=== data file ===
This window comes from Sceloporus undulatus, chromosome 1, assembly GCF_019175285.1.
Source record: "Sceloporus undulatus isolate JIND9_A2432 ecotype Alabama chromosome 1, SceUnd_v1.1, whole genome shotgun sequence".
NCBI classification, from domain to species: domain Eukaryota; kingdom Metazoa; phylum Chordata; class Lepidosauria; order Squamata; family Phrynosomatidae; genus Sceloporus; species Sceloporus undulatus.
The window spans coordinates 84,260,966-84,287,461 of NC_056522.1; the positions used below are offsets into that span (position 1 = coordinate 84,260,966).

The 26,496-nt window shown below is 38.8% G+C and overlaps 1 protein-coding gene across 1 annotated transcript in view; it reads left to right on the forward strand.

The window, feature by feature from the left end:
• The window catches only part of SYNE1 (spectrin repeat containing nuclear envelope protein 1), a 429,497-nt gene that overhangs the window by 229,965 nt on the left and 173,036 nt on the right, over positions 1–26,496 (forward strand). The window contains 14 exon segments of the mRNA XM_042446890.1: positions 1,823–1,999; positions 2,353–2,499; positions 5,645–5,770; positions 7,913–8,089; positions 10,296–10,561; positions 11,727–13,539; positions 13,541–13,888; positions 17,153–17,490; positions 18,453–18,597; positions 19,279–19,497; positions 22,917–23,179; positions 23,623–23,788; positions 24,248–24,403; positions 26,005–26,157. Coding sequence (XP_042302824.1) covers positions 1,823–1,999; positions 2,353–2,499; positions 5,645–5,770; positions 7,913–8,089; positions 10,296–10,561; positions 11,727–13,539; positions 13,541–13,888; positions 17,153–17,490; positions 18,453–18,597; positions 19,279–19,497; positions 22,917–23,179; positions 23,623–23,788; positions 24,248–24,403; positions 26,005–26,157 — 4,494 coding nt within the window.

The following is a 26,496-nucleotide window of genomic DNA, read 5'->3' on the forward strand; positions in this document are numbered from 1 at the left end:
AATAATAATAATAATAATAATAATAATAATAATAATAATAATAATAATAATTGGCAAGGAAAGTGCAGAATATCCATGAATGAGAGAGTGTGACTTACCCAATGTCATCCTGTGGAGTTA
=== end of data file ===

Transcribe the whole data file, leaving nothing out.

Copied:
This window comes from Sceloporus undulatus, chromosome 1, assembly GCF_019175285.1.
Source record: "Sceloporus undulatus isolate JIND9_A2432 ecotype Alabama chromosome 1, SceUnd_v1.1, whole genome shotgun sequence".
NCBI classification, from domain to species: domain Eukaryota; kingdom Metazoa; phylum Chordata; class Lepidosauria; order Squamata; family Phrynosomatidae; genus Sceloporus; species Sceloporus undulatus.
The window spans coordinates 84,260,966-84,287,461 of NC_056522.1; the positions used below are offsets into that span (position 1 = coordinate 84,260,966).

The 26,496-nt window shown below is 38.8% G+C and overlaps 1 protein-coding gene across 1 annotated transcript in view; it reads left to right on the forward strand.

The window, feature by feature from the left end:
• The window catches only part of SYNE1 (spectrin repeat containing nuclear envelope protein 1), a 429,497-nt gene that overhangs the window by 229,965 nt on the left and 173,036 nt on the right, over positions 1–26,496 (forward strand). The window contains 14 exon segments of the mRNA XM_042446890.1: positions 1,823–1,999; positions 2,353–2,499; positions 5,645–5,770; positions 7,913–8,089; positions 10,296–10,561; positions 11,727–13,539; positions 13,541–13,888; positions 17,153–17,490; positions 18,453–18,597; positions 19,279–19,497; positions 22,917–23,179; positions 23,623–23,788; positions 24,248–24,403; positions 26,005–26,157. Coding sequence (XP_042302824.1) covers positions 1,823–1,999; positions 2,353–2,499; positions 5,645–5,770; positions 7,913–8,089; positions 10,296–10,561; positions 11,727–13,539; positions 13,541–13,888; positions 17,153–17,490; positions 18,453–18,597; positions 19,279–19,497; positions 22,917–23,179; positions 23,623–23,788; positions 24,248–24,403; positions 26,005–26,157 — 4,494 coding nt within the window.

The following is a 26,496-nucleotide window of genomic DNA, read 5'->3' on the forward strand; positions in this document are numbered from 1 at the left end:
AATAATAATAATAATAATAATAATAATAATAATAATAATAATAATAATAATTGGCAAGGAAAGTGCAGAATATCCATGAATGAGAGAGTGTGACTTACCCAATGTCATCCTGTGGAGTTA